Daily Reflection
February 18th, 1999
Larry Gillick, S.J.
The Deglman Center for Ignatian Spirituality
Deuteronomy 30:15-20
Luke 9:22-25

"I have set before you life and death, blessing and curse.  Choose life then..."  Moses' voice rings out over his listeners about to enter the "Promised Land" and over us who are entering into the promises of Lent.  He urges his holy people to do those things which will both please God and be ultimately good for themselves.

The total possession of the land was the promise, its total enjoyment and fruitfulness will depend on how well they keep God's laws and the customs of their tradition.

In the Gospel of today's Eucharistic liturgy in the Roman Catholic Church, we hear Jesus echoing the words and guidelines of Moses.  "Deny yourself and that will free you to come and follow Me."  Jesus begins His talk with His disciples by foretelling that He Himself will have to deny His life in order to be raised up on the third day.  He then asks them to give up the self-establishing ways of their ego-centric desires and enter a promised land which is not of this world.

We ourselves in the Christian community are beginning our own personal and communal pilgrimage towards the purification of Lent and Easter.  To face humbly our own obstacles to a free passage into that holy space, is not easy, but is good for us.  This is a joyful season in which we let go of those things and or attitudes which keep us from admitting that we have been admitted into His holy company.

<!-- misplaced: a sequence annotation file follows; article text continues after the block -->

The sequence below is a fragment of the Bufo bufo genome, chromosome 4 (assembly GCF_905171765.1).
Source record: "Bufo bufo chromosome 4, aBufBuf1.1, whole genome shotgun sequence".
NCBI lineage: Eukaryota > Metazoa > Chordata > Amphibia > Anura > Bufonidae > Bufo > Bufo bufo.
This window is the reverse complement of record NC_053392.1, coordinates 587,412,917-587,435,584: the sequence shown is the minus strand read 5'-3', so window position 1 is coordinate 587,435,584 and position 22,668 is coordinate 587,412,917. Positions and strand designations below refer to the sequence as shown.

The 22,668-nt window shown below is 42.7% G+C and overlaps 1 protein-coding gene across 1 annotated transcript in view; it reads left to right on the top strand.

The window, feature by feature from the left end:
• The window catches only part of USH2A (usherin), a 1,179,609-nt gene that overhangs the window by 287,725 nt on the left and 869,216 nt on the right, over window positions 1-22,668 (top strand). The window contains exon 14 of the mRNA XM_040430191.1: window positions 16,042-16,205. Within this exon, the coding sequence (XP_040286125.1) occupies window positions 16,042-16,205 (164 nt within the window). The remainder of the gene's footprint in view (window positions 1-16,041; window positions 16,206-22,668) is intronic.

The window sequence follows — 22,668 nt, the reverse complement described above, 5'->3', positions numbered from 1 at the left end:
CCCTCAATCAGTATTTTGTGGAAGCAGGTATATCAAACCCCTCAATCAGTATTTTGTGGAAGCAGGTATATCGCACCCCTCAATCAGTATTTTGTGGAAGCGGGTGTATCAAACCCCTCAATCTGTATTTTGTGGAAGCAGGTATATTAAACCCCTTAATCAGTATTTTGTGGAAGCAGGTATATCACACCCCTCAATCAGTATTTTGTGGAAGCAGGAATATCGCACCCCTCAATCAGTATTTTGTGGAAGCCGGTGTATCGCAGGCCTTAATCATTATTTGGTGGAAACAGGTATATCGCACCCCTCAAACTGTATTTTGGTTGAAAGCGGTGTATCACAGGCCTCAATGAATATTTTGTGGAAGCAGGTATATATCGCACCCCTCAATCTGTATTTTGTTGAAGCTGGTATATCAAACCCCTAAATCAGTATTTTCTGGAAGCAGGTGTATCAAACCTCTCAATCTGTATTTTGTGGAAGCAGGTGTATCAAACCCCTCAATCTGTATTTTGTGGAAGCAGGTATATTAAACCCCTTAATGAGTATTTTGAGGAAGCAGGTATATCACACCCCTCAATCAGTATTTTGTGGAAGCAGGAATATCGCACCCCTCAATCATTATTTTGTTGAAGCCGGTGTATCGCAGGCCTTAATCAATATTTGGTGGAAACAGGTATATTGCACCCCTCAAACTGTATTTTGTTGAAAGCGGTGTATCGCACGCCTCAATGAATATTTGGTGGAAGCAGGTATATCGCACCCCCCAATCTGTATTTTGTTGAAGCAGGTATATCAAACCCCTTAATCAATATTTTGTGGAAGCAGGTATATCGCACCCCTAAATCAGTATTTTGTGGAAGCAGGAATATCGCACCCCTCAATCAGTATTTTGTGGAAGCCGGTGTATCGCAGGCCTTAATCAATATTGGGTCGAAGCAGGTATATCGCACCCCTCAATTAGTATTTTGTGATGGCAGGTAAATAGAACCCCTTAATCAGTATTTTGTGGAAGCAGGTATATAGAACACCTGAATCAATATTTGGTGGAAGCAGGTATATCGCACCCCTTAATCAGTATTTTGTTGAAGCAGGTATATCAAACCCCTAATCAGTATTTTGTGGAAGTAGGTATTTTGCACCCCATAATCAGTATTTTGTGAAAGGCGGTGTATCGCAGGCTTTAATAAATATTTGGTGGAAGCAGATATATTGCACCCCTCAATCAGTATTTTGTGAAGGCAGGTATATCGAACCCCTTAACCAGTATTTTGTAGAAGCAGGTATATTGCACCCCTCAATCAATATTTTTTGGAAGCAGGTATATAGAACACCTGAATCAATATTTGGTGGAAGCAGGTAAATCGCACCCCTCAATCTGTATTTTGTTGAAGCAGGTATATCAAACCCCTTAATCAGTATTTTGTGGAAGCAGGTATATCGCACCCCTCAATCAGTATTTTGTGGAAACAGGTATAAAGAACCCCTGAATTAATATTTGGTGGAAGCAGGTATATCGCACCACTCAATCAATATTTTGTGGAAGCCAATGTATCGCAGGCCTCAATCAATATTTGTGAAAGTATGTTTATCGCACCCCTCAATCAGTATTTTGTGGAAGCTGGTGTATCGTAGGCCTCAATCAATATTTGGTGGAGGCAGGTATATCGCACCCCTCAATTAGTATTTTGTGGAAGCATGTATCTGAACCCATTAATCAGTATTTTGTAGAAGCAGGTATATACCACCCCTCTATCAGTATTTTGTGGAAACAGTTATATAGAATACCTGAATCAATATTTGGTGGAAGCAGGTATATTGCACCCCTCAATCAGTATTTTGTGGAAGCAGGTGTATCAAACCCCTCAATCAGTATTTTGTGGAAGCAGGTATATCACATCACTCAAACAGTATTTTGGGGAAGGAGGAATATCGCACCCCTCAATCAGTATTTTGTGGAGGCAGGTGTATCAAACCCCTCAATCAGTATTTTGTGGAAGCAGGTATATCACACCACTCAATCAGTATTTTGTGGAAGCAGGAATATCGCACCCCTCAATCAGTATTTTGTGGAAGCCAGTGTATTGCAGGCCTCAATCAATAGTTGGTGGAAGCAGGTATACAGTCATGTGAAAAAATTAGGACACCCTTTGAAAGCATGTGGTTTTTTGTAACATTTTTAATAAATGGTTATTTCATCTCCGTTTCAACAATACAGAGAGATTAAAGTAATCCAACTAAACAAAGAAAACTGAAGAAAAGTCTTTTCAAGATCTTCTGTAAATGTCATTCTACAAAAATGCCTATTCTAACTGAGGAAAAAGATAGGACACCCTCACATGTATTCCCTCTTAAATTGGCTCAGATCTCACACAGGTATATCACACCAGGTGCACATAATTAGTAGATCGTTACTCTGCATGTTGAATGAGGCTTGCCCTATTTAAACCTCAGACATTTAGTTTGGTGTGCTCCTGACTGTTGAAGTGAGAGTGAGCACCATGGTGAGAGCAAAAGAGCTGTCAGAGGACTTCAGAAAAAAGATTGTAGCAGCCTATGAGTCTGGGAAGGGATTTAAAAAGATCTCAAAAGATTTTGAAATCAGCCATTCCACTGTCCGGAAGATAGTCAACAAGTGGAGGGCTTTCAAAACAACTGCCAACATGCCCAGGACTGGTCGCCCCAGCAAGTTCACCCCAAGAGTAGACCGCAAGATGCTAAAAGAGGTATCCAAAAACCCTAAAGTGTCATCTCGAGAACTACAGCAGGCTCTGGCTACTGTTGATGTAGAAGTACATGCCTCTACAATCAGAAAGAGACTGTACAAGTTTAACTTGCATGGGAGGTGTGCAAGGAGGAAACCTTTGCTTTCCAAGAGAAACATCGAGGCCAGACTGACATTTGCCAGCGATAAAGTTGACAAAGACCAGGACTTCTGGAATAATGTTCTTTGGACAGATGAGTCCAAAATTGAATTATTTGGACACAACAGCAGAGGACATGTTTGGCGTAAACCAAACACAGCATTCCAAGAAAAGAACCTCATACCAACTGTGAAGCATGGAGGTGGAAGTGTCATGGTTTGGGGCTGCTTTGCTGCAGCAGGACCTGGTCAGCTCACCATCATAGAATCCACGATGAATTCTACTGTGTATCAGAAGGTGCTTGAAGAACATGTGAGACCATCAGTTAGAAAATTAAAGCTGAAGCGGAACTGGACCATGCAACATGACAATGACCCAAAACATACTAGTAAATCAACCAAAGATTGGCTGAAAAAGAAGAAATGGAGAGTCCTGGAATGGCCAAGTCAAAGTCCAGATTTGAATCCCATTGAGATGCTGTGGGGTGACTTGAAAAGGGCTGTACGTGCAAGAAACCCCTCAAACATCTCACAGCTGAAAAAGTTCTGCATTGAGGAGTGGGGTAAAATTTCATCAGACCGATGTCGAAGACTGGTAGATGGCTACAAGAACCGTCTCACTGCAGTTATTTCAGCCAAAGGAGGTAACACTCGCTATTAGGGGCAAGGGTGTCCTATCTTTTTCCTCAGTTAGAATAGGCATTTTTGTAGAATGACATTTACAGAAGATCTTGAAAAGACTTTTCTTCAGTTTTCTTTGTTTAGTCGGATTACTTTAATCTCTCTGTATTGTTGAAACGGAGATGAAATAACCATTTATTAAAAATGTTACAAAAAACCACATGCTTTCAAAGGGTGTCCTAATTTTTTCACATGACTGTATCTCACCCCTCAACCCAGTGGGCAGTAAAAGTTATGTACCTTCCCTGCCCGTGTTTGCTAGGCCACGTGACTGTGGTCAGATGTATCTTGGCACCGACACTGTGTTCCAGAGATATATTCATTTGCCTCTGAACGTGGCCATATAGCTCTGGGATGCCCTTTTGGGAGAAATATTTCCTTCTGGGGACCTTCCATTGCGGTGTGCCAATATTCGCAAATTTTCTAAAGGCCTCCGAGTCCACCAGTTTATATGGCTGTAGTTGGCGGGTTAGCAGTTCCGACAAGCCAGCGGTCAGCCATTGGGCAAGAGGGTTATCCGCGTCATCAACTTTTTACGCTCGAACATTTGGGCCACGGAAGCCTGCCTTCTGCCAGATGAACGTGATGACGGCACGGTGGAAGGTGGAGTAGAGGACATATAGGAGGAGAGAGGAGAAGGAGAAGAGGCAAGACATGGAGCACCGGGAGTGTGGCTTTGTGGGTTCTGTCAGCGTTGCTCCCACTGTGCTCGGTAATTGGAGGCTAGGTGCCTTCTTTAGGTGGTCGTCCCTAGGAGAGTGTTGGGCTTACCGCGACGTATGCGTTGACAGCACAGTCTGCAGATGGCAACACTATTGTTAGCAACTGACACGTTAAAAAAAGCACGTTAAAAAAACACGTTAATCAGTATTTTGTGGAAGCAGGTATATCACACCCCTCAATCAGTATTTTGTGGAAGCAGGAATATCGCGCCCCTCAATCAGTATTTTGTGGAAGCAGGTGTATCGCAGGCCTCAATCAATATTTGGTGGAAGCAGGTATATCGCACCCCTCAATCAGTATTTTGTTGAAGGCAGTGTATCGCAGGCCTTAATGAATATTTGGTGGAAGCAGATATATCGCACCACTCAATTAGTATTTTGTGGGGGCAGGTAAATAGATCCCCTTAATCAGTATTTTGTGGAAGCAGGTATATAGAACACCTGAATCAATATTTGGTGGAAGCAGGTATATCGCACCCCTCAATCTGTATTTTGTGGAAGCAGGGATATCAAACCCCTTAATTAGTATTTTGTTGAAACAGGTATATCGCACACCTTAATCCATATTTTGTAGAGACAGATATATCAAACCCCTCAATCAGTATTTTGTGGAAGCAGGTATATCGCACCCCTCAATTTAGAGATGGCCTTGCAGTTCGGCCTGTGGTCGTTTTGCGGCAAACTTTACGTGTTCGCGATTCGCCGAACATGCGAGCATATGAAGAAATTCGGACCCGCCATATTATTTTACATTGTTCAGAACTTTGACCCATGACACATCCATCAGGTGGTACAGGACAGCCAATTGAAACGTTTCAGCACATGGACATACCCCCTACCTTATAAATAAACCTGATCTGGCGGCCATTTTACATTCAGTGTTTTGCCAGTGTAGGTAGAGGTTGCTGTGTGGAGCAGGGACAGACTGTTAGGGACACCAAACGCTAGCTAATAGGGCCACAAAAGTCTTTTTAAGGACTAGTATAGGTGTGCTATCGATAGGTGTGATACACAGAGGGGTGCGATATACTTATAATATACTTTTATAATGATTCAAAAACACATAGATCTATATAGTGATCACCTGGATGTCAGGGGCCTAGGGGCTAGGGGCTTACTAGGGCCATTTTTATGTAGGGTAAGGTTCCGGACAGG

Lent, in our part of the world , is accompanied by the vagaries of late-winter and early-spring.  There are the cloud and the bright days; the clear and the foggy.  Spiritually, there will be similar experiences.  How to stay joyful when the bright promises of a light snow turn into the salty slush of the next day.  How to stay peaceful when our promises to be more charitable, generous and patient, melt into the grime of broken resolves?

Lent, this Lent, is not a good time for us to get close to God, but just the opposite.  We face the walls that prevent our joyfulness and in doing that, we face the walls He comes to melt and through which He desires to enter our holy land; that is our lives and relationships.  If we did not begin with ashes yesterday, we can begin today with a smile of good resolve.


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